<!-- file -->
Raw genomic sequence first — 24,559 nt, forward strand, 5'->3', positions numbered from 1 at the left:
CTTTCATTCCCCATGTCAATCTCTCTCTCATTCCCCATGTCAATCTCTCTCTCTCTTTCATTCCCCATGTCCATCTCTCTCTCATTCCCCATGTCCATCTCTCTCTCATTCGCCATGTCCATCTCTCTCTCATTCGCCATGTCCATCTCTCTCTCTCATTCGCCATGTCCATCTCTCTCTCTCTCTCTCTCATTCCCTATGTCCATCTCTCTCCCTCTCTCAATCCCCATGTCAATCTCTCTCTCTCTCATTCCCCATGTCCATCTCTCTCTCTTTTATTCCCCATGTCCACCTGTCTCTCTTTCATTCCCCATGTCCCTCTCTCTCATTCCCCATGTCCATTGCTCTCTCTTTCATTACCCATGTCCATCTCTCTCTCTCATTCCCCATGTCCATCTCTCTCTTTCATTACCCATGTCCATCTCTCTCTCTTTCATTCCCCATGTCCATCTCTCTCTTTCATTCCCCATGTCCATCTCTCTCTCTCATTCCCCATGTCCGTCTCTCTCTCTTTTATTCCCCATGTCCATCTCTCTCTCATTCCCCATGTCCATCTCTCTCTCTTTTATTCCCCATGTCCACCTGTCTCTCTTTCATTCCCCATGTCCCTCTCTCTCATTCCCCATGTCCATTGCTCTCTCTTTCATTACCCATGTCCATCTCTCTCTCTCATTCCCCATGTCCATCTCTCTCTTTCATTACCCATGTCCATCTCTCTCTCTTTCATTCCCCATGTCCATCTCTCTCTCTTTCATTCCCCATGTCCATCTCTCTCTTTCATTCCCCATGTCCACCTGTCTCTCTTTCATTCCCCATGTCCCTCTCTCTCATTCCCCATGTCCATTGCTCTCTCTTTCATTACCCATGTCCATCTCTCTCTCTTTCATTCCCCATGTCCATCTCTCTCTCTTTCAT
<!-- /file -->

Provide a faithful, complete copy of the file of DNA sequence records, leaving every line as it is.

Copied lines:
Raw genomic sequence first — 24,559 nt, forward strand, 5'->3', positions numbered from 1 at the left:
CTTTCATTCCCCATGTCAATCTCTCTCTCATTCCCCATGTCAATCTCTCTCTCTCTTTCATTCCCCATGTCCATCTCTCTCTCATTCCCCATGTCCATCTCTCTCTCATTCGCCATGTCCATCTCTCTCTCATTCGCCATGTCCATCTCTCTCTCTCATTCGCCATGTCCATCTCTCTCTCTCTCTCTCTCATTCCCTATGTCCATCTCTCTCCCTCTCTCAATCCCCATGTCAATCTCTCTCTCTCTCATTCCCCATGTCCATCTCTCTCTCTTTTATTCCCCATGTCCACCTGTCTCTCTTTCATTCCCCATGTCCCTCTCTCTCATTCCCCATGTCCATTGCTCTCTCTTTCATTACCCATGTCCATCTCTCTCTCTCATTCCCCATGTCCATCTCTCTCTTTCATTACCCATGTCCATCTCTCTCTCTTTCATTCCCCATGTCCATCTCTCTCTTTCATTCCCCATGTCCATCTCTCTCTCTCATTCCCCATGTCCGTCTCTCTCTCTTTTATTCCCCATGTCCATCTCTCTCTCATTCCCCATGTCCATCTCTCTCTCTTTTATTCCCCATGTCCACCTGTCTCTCTTTCATTCCCCATGTCCCTCTCTCTCATTCCCCATGTCCATTGCTCTCTCTTTCATTACCCATGTCCATCTCTCTCTCTCATTCCCCATGTCCATCTCTCTCTTTCATTACCCATGTCCATCTCTCTCTCTTTCATTCCCCATGTCCATCTCTCTCTCTTTCATTCCCCATGTCCATCTCTCTCTTTCATTCCCCATGTCCACCTGTCTCTCTTTCATTCCCCATGTCCCTCTCTCTCATTCCCCATGTCCATTGCTCTCTCTTTCATTACCCATGTCCATCTCTCTCTCTTTCATTCCCCATGTCCATCTCTCTCTCTTTCAT